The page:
“There are some very approximate [pipeline] maps on the Internet,” says Rowell of learning how to track the pipelines’ paths. “But up to a certain point they don’t want you to know where the pipelines are, because it is critical infrastructure. So it was matter of eyeballing satellite imagery—you can see years later where things are buried because of disturbances in the coloration of the ground.” He was also guided by warning markers on the ground placed where pipelines cross roadways.

Steve RowellFor his film Midstream at Twilight, Steve Rowell shot this aerial dronecam perspective of the Flint Hills Resources MINNCAN oil pipeline as it cut across the Mississippi River headwaters in northern Minnesota, between the White Earth and Leech Lake Indian Reservations. Rowell was trying to trace a pipeline that carries upgraded bitumen from the tar sands in Alberta to the Flint Hills Pine Bend Oil Refinery near the Twin Cities, Minnesota, and beyond. Courtesy of the artist.

Rowell, who is currently completing a degree at the Ruskin School of Art at Oxford, with research connected to the Future of Humanity Institute, says he realizes the ways he is implicated with the oil industry, too. He grew up in Houston, at the “heart of the oil industry in the US,” and says he has many relatives for whom that industry means jobs.

But that the same time, Rowell hopes his video Midstream at Twilight—about the “midstream” section of the oil process—marks part of a death knell or “twilight” for oil, and the climate change it has wrought.

“I see the work as a creative curse against the industry,” Rowell says. “I have put my cards on the table, once and for all—I have been dancing around this subject for many years.”

To create “Petcoke: Tracing Dirty Energy,” the Museum of Contemporary Photography in Chicago worked closely with the Natural Resource Defense Council and the Southeast Environmental Task Force, coming up with a premise for the exhibition before it approached artists for new commissions on the topic.

As a first step in the creation process in 2015, the MoCP and the NRDC took the artists—eight artists or artist teams in all, most from the U.S. but one from Germany, too—on a bus tour of the Southeast Side of Chicago, so they could see the petcoke themselves. Then the artist group met bimonthly over the course of a year (sometimes with local activists, too) while they were developing their works.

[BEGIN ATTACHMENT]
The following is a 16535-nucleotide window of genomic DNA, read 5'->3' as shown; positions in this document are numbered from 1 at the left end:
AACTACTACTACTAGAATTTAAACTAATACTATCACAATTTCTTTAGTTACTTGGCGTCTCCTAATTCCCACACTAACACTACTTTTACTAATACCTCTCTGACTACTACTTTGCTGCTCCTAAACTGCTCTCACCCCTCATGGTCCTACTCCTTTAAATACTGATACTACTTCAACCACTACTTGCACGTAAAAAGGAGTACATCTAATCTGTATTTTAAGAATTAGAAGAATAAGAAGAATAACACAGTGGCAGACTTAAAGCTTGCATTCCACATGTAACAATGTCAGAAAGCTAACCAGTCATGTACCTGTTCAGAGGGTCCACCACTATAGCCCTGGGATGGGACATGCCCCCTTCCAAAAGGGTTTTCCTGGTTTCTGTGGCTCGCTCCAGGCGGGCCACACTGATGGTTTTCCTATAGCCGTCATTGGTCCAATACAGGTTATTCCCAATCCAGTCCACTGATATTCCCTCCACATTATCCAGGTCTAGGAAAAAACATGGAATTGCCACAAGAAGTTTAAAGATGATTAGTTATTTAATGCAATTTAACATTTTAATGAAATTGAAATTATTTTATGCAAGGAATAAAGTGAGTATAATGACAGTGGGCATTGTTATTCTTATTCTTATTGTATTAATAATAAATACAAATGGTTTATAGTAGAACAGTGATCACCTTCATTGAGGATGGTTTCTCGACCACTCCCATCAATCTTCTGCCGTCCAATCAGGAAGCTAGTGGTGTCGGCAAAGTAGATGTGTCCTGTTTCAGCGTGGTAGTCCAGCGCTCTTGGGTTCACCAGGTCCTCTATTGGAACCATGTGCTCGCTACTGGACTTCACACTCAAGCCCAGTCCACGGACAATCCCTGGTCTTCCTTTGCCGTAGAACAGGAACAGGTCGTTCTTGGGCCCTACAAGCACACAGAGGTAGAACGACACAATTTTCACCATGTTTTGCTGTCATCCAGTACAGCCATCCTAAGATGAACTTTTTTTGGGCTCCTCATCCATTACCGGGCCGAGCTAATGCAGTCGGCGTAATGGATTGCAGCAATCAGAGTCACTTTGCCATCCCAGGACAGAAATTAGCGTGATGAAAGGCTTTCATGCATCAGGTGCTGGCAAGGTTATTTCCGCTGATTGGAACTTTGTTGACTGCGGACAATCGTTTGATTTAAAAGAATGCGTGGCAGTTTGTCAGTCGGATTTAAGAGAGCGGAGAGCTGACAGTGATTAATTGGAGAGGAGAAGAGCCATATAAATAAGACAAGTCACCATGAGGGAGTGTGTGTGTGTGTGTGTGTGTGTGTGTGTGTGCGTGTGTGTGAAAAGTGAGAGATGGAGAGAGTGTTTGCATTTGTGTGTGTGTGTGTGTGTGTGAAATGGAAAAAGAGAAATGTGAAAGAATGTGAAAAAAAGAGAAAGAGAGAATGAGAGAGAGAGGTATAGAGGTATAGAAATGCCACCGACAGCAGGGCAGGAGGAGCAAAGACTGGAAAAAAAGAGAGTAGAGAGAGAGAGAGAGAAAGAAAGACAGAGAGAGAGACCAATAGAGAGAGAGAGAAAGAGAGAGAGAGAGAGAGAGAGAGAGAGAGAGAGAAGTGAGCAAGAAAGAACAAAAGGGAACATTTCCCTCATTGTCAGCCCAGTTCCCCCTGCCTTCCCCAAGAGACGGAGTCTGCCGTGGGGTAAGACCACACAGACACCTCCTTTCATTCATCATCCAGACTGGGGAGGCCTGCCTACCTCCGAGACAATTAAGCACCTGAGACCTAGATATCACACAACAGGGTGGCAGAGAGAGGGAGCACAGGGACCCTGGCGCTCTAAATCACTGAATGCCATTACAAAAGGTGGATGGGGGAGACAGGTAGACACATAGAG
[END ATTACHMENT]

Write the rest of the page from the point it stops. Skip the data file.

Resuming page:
Claire PentecostFor her contribution to “Petcoke: Tracing Dirty Energy” in Chicago, American artist Claire Pentecost created A Library of Tears (2016)—an installation of tear-shaped glass vessels containing, among other things, oil sands culled from Canada. Photo: Museum of Contemporary Photography, Chicago.

The original “Petcoke: Tracing Dirty Energy” exhibition was up at the Museum of Contemporary Photography in Chicago from July to October 2016, and then was moved this spring to community venues in the area most affected by petcoke in the city: a YMCA, public library and youth arts organization on the Southeast Side of Chicago.

“I think it was really powerful for activists in Chicago to see their problem is not just their problem,” says artist Marissa Lee Benedict of the process and the resulting exhibition. “It’s actually everyone’s problem.”

Though legislation, in 2016, forced corporations involved with Chicago petcoke to move those mountains of toxic, heavy-metal-laden dust indoors, millions of tonnes of petcoke still flow through Chicago—and other cities—by rail each year. And as the exhibition essay notes, more than two trillion barrels of the world’s oil deposits are still submerged in oil sands.

The urgency of this exhibition, then, remains undiminished.

“After doing many projects on oil, I have some guarded optimism that the industry is in decline—it is wishful thinking, but realistic wishful thinking,” says artist Steve Rowell. “For the good of all things living on this planet, that industry needs to die at some point.”


This article was corrected on May 18, 2017. The original erroneously stated that Steve Rowell is completing a degree at the Future of Humanity Institute in Oxford. We regret the error. 

Leah Sandals

Leah Sandals is a writer and editor based in Toronto. Her arts journalism has appeared in the Toronto Star, National Post and Globe and Mail, among other publications, and her creative work has been published in Prism, Room and Freefall. She can be reached via